Papuanvoices

Papuan Voices is a video for change initiative enabling Papuan activists and citizen journalists to tell their stories to the world.

Papua (West Papua and Papua provinces of Indonesia) is one of Indonesia’s least developed and least known regions. Since its controversial integration into Indonesia in 1969, Papuans have suffered discrimination in favour of Indonesian migrants and have been largely excluded from the wealth their land generates. A wide range of issues beset the region including human rights abuses, trans-migration, corruption, forest destcruction, unemployment, and much more. Conflicts with Indonesian authorities are ongoing, poverty is widespread, and many Papuans demand independence or autonomy.

Papuan Voices aims to highlight the stories behind the conflict. Starting in 2011 as an EngageMedia project, Papuan Voices now an independent non-profit hosting the annual Papua Film Festival, and coordinating regular video production and distribution of the provinces’ unheard stories.

Since 2011 Papuan Voices has trained more than 80 film-makers in Merauke, Jayapura, Wamena, Keerom and Sorong. More 100 films, and two DVDs, have been produced. These videos have screened in more than 50 locations including Malaysia’s Freedom Film Festival, Australia’s Parliament House, Harvard University, in villages across Papua, and at the South to South film festival in Indonesia, where the film Love Letter to the Soldier won the award for best documentary.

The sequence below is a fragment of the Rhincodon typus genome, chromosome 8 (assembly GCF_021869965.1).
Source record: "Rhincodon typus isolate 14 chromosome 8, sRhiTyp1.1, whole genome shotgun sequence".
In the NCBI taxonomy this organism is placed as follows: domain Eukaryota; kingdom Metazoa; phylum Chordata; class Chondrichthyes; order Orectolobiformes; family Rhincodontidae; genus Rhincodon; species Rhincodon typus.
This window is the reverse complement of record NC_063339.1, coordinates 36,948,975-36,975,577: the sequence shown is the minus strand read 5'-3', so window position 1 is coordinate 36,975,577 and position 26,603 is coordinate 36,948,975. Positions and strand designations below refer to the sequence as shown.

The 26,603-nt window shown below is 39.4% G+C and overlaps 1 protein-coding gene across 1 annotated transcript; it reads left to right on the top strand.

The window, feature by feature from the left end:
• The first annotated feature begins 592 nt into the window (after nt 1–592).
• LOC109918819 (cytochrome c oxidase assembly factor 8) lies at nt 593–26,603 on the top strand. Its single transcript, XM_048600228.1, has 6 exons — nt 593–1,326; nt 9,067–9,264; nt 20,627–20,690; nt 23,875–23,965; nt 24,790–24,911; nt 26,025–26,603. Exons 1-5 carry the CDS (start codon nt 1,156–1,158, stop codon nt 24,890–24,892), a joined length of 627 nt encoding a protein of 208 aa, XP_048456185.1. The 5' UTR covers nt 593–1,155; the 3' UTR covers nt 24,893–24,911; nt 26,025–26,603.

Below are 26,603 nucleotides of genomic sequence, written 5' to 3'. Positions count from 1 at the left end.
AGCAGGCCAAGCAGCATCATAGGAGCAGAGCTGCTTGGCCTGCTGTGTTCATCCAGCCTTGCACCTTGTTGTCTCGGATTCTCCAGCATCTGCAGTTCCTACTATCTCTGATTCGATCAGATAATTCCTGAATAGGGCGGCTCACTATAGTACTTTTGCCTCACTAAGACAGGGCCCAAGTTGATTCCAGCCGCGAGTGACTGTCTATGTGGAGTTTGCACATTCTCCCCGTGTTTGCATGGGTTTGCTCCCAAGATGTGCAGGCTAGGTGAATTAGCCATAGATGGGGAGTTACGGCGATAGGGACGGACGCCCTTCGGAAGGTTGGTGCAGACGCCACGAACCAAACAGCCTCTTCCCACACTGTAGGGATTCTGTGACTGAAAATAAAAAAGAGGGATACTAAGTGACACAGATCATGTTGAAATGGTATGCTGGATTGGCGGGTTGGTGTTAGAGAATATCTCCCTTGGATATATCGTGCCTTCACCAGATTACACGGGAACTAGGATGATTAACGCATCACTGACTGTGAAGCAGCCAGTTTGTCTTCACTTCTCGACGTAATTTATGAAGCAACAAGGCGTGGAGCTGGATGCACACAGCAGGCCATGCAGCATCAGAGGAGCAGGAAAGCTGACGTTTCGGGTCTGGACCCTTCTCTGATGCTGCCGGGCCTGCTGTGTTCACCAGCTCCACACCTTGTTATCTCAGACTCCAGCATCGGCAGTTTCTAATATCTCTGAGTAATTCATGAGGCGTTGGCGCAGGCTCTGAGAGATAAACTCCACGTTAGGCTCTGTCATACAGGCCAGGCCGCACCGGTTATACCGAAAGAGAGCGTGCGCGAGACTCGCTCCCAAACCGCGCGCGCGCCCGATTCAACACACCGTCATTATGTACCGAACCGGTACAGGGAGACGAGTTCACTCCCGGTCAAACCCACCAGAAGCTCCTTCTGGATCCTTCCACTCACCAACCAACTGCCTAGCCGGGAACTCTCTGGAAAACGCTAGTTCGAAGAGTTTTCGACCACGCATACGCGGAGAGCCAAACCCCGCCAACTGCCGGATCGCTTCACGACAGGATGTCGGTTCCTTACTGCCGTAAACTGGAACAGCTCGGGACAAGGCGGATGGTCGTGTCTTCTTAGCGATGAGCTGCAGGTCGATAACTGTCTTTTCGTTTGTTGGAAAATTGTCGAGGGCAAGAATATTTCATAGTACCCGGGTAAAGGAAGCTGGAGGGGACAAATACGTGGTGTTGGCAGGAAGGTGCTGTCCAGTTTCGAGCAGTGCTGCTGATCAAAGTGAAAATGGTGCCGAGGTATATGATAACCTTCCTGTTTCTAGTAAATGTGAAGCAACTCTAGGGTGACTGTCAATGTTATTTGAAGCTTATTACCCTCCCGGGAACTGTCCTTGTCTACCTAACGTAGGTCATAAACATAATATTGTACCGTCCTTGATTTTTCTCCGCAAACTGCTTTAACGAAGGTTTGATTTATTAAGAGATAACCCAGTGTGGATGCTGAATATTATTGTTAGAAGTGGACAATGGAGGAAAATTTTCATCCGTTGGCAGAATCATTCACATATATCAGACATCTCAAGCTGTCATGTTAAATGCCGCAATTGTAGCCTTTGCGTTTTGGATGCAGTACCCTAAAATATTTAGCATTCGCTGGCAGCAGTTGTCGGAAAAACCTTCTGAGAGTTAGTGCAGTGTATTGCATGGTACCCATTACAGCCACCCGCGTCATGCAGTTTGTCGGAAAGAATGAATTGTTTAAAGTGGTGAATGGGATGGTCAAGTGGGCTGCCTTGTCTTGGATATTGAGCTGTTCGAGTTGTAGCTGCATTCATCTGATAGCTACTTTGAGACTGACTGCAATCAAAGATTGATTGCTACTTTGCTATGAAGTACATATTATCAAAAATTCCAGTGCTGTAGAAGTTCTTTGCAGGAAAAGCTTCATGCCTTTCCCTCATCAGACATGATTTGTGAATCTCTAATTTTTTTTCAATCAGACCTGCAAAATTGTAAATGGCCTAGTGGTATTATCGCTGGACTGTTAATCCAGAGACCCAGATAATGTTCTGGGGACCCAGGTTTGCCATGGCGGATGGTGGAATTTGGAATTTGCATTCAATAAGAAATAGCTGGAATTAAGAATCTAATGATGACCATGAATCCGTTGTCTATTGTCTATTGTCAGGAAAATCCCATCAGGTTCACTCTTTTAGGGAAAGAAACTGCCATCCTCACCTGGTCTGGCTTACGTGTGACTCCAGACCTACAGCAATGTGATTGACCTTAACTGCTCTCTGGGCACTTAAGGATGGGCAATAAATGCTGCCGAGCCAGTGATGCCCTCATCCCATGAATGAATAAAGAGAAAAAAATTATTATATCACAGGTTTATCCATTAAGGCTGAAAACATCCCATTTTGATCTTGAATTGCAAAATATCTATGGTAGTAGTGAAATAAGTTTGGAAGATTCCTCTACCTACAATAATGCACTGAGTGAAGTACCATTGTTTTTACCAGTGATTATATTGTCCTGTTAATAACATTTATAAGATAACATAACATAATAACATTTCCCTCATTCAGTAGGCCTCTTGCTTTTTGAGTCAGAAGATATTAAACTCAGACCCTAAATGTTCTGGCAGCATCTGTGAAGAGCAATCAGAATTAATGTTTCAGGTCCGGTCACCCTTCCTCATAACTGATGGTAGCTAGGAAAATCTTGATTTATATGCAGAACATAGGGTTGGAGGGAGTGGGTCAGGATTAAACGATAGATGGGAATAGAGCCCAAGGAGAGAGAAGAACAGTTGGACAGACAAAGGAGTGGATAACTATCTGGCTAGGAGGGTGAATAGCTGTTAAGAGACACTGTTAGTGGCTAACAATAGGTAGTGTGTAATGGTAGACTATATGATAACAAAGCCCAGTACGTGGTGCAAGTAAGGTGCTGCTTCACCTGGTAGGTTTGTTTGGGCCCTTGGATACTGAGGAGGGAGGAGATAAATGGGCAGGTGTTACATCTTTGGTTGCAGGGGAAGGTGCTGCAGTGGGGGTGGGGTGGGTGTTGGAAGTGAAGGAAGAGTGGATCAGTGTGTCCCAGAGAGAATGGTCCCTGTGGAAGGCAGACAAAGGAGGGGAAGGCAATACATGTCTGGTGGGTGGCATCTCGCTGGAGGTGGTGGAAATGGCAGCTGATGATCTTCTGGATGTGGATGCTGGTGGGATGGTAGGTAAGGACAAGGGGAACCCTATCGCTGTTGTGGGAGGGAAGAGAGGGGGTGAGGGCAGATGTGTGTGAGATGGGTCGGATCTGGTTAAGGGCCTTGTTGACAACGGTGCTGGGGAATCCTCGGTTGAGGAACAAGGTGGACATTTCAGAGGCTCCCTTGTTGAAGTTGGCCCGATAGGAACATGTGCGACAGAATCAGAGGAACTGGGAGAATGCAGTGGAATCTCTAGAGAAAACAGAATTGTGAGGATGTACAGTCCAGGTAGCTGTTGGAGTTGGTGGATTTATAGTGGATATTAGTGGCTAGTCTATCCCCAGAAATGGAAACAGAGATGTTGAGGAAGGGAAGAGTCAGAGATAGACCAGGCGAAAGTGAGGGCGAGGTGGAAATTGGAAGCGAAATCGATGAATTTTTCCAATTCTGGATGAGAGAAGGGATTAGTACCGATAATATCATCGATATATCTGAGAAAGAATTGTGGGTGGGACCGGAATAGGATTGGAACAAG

In August 2017 the Papua Film Festival was held in Merauke, Papua; the first independent film festival ever held in Papua. Almost 30 films were entered, 50 people participated in pre-festival production workshops, ten films were produced through youth-focused workshops, and more than 700 people attended. You can find more information about the festivals here.

To learn more browse the Papuan Voices website, join the conversation, ask questions, post comments and share your ideas! Follow the Facebook page and Twitter account of the Papuan Voices Community.

Videos produced by the Papuan Voices community can be found here.